This is for all the Bob Dylan fans out there: the history of the famous song, “Like a Rolling Stone”, from 50 years ago. Do you feel old now?

Rolling Stone – It was exactly 50 years ago today that Bob Dylan walked into Studio A at Columbia Records in New York and recorded “Like a Rolling Stone,” which we have called the single greatest song of all time. The track was on store shelves just a month later, where it shot to Number Two on the Billboard Hot 100 (held back only by the Beatles’ “Help!”) and influenced an entire new generation of rock stars. “That snare shot sounded like somebody’d kicked open the door to your mind,” Bruce Springsteen said when he inducted Dylan into the Rock and Roll Hall of Fame in 1988. “When I was 15 and I heard ‘Like a Rolling Stone,’ I heard a guy who had the guts to take on the whole world and who made me feel like I had to too.”

Just one month before before recording “Like a Rolling Stone,” Dylan was in Europe wrapping up the solo acoustic tour chronicled in D.A. Pennebaker’s documentary Don’t Look Back. The electric “Subterranean Homesick Blues” had been out for three months and was all over the radio, but his concerts were completely unplugged affairs and protest songs like “The Lonesome Death of Hattie Carroll” and “The Times They Are-A Changin'” were still sprinkled into his set list. But somewhere on the tour, he began penning a long, free-form piece of writing he compared to “vomit.” [It was] just a rhythm thing on paper all about my steady hatred,” he said, “directed at some point that was honest.”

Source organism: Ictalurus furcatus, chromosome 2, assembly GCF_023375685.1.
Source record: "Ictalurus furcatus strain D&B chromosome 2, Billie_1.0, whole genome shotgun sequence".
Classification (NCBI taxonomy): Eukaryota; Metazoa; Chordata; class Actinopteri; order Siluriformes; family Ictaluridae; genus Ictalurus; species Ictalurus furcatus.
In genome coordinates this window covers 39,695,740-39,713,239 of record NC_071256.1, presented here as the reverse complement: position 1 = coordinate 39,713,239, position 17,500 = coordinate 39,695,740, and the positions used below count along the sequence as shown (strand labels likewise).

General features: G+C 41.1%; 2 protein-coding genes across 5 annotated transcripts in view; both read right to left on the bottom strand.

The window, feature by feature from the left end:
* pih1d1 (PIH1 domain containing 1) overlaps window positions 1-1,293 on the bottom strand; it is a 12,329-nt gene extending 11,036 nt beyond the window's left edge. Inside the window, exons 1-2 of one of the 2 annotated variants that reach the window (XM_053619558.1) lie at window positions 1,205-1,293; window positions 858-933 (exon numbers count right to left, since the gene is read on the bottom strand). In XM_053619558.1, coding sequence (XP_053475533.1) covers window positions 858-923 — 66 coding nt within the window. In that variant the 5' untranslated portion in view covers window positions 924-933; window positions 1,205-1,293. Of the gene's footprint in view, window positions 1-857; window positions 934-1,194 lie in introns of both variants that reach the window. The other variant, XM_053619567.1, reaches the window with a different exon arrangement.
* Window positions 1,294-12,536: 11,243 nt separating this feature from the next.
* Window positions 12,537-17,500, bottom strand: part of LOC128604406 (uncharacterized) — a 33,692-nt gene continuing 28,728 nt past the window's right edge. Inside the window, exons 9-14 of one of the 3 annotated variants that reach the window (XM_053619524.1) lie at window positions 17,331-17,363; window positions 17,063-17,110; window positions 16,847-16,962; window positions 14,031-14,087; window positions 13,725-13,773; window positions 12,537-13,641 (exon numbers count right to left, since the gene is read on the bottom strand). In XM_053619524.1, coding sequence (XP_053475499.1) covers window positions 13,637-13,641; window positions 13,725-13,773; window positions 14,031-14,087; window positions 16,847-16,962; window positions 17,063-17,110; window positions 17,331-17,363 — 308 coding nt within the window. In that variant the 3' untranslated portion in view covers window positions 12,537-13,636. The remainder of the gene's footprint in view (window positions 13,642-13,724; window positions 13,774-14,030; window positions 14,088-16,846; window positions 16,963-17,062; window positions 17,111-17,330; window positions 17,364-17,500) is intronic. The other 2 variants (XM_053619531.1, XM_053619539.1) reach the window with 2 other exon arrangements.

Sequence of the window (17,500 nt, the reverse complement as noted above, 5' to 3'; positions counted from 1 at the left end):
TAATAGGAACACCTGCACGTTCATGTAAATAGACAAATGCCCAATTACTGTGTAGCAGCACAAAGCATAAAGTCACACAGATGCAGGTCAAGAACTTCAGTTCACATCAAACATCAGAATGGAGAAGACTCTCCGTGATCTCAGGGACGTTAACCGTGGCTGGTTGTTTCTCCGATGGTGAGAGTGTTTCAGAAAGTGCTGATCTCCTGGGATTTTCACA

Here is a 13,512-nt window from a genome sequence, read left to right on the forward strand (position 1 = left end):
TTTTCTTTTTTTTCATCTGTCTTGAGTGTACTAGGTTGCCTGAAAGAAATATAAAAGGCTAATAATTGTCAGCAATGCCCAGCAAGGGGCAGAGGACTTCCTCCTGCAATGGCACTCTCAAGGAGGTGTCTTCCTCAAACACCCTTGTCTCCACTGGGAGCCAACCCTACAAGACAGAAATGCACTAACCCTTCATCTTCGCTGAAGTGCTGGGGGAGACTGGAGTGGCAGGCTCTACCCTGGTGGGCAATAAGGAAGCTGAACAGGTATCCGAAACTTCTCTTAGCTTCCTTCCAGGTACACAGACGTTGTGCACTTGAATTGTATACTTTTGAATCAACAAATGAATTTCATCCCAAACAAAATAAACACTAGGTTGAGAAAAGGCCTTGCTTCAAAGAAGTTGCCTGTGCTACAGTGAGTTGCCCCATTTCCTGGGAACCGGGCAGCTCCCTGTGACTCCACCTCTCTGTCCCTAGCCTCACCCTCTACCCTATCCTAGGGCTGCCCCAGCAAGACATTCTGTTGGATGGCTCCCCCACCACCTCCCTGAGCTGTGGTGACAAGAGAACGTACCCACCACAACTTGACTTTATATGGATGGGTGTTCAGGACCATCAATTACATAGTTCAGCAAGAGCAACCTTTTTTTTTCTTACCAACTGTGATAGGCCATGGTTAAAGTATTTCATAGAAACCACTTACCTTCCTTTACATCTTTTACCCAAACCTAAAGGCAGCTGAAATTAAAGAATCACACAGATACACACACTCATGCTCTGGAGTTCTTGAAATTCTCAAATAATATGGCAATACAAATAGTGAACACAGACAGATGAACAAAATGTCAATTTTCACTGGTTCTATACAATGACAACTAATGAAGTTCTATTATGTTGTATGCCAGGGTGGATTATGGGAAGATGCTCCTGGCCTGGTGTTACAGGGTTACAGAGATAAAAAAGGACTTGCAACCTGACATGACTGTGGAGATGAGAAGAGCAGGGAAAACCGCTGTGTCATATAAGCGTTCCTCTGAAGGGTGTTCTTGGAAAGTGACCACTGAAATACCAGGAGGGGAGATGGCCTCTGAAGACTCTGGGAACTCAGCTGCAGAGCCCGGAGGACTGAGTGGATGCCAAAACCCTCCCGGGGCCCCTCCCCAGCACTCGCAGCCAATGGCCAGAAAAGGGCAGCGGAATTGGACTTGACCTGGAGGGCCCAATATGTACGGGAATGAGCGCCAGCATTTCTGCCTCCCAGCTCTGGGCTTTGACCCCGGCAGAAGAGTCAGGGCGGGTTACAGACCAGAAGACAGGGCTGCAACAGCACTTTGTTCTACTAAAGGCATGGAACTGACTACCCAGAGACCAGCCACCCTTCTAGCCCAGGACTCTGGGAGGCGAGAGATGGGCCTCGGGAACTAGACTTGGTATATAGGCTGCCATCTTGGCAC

Read more: Rolling Stone